One morning last March, I wolfed down an espresso and headed to the state capitol in Sacramento, CA. It had only been ten days since Japan's 9.0 earthquake and tsunami overwhelmed the Fukushima Dai-ichi nuclear power station, washing away the plant's emergency generators, and forcing the plant into nuclear meltdown. The danger of operating nuclear power plants in earthquake country was on everyone's mind.
As an energy reporter for Capital Public Radio, I was at the capitol to report on a Senate hearing on earthquake preparedness at California's two nuclear power plants, Diablo Canyon and San Onofre. The assignment was a simple sixty-second story, but as the hearing unfolded, I got the feeling that there was a much bigger story to be had.
During the hearing, one state senator quickly drew my attention. He grilled executives from PG&E, the utility that owns the Diablo Canyon Nuclear Power Plant, and sounded unconvinced when they assured
him that the plant was seismically safe. In one exchange, he challenged the company's staff seismologist over the scientific techniques the utility had chosen to evaluate earthquake faults near the plant.
The senator was Sam Blakeslee, who represents the district that encompasses Diablo Canyon. A self-described pro-business, pro-energy Republican, Blakeslee was an unlikely candidate to confront the utility. But the senator also happens to be a geophysicist with a PhD in earthquake studies.
Watching his heated exchange with PG&E representatives, I was reminded of Jack Godell, the fictional nuclear plant whistleblower portrayed by Jack Lemon in the '70s film The China
Syndrome. Like Godell, the typically buttoned-down Blakeslee seemed like he was on the verge of an outburst as he confronted issues he feels make a nuclear plant unsafe.
In 2008, Jeanne Hardebeck, a research geophysicist with the United States Geological Survey, or USGS, discovered a new earthquake fault running just a few hundred yards from the Diablo Canyon Power Plant. It was also in close proximity to another major fault called the Hosgri, raising the possibility that the two faults could erupt together and produce a major earthquake near the plant.
But PG&E reported that they had studied the fault and believed the plant was safe. Then, the utility announced that it would apply to the Nuclear Regulatory Commission, or NRC, to seek an extension of the plant's operating licenses, even though its existing licenses would not expire for another 14 years. Senator Blakeslee was among many in the state who felt that relicensing was premature and called for additional studies of the new faultline.
In the U.S., all nuclear power plants were initially licensed to operate for 40 years, and many aging plants are now reaching the end of that period. The NRC allows nuclear plants to apply for a 20-year license extension; so far 71 out of the country's 104 reactors have been relicensed. No applications for license renewal have been rejected.
Concerned that Diablo Canyon would be authorized to operate until 2045 before adequate information about the newly-discovered faultline could be developed, the California Energy Commission, Senator Blakeslee, and other elected officials called on the NRC to suspend relicensing of the plant. The NRC's reply surprised them.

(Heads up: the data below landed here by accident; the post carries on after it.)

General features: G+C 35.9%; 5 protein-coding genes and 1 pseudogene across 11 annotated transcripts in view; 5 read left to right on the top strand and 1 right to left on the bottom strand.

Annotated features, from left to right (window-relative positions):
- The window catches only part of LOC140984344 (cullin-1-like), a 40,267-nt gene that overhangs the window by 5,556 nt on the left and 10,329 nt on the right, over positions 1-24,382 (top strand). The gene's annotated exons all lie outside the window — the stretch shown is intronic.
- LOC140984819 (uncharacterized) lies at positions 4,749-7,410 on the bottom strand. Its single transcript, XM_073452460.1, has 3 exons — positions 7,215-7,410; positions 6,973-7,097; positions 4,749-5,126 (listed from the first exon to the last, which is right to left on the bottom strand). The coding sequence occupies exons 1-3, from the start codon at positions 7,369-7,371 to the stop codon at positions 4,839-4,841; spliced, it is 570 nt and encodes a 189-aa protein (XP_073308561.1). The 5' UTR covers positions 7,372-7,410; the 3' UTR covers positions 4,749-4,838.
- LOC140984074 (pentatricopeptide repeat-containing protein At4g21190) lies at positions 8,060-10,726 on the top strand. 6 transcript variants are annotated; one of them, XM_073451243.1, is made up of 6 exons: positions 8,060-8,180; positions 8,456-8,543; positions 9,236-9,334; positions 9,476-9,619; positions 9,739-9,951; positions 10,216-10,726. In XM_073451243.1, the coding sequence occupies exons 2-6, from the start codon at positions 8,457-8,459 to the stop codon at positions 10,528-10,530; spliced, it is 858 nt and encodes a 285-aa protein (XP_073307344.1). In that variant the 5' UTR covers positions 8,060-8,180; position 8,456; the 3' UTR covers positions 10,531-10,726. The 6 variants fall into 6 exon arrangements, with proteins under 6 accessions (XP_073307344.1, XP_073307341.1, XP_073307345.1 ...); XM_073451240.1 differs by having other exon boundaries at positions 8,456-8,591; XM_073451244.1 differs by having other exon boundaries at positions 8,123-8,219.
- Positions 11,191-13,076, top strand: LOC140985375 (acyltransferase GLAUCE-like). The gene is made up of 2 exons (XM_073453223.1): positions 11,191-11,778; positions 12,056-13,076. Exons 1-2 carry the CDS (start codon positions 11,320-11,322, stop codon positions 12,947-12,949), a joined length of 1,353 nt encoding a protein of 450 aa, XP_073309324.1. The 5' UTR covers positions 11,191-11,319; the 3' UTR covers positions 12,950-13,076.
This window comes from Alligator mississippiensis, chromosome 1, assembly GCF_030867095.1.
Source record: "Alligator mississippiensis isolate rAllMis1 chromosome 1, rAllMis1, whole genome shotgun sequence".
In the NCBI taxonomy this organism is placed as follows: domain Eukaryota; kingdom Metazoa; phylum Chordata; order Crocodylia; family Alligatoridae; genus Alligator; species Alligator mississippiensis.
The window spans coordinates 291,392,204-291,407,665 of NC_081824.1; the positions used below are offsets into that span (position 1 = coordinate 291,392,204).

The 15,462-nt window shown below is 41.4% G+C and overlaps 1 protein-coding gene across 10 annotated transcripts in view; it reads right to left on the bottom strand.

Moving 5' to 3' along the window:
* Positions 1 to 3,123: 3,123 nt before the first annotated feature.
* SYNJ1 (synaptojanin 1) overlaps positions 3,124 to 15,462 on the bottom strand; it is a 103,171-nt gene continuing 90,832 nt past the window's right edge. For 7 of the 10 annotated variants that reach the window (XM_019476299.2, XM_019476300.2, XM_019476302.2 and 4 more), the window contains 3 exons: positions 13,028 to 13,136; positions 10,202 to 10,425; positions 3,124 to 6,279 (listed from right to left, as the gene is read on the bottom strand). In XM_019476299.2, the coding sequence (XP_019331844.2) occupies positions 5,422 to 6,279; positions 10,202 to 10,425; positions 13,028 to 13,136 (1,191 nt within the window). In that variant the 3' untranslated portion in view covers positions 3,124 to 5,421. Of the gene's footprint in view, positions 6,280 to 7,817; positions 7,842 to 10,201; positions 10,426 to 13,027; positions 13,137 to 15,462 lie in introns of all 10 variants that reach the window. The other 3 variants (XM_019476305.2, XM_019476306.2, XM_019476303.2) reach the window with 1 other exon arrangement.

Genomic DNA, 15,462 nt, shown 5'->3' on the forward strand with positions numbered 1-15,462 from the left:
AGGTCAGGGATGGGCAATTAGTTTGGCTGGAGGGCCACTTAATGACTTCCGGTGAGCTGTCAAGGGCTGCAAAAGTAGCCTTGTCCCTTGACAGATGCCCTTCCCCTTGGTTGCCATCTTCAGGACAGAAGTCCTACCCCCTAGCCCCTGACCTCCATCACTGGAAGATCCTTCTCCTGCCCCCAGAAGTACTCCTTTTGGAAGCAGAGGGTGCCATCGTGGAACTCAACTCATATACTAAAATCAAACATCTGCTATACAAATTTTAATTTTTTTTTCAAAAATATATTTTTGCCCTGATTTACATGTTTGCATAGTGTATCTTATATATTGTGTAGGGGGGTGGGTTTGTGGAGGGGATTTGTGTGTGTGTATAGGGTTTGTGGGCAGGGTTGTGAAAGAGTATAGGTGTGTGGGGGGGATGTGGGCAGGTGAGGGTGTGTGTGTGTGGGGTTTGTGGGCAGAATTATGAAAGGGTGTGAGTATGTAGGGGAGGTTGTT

"The Nuclear Regulatory Commission's first response to us was that we don't take
seismic issues into consideration in re-licensing," says James Boyd, co-chair
of the California Energy Commission, "It's not an element of the relicensing process."
While reporting on the Diablo Canyon story, one of the most surprising things that I learned was how the NRC oversaw the relicensing of aging nuclear power plants. As reactors approach the end of their original lifespan, utilities can apply for a 20-year license extension without ever conducting a thorough review of the plant's actual condition after decades of wear and tear;
and without a reevaluation of newly discovered hazards, such as the new earthquake fault at Diablo Canyon. According to the NRC, key safety issues are dealt with as part of the agency's regular operational oversight of the plants, and therefore do not need to be addressed during relicensing. But as I continued to work on the story, I found that there were surprising problems with this approach.
In fact, some states, like California, were pushing back on the industry and the NRC, to address critical safety issues as part of the relicensing process. In New York, Governor Cuomo's administration filed a lawsuit against the NRC, alleging that the NRC did not enforce its own regulations for mitigating severe accidents in the relicensing of the Indian Point power plant. In Vermont, state officials are fighting to shut down the Vermont Yankee plant, citing concerns that the utility that owns the plant cannot be trusted to operate it safely, even though the NRC has already granted the plant a 20-year license extension.
The Center for Investigative Reporting, in partnership with Al Jazeera's People & Power, decided to take a closer look into the oversight of the country's aging nuclear fleet, and produced the following half-hour documentary.
Joe Rubin was the reporter and co-producer of the program Danger Zone, a collaboration of the
Center for Investigative Reporting and Al Jazeera English.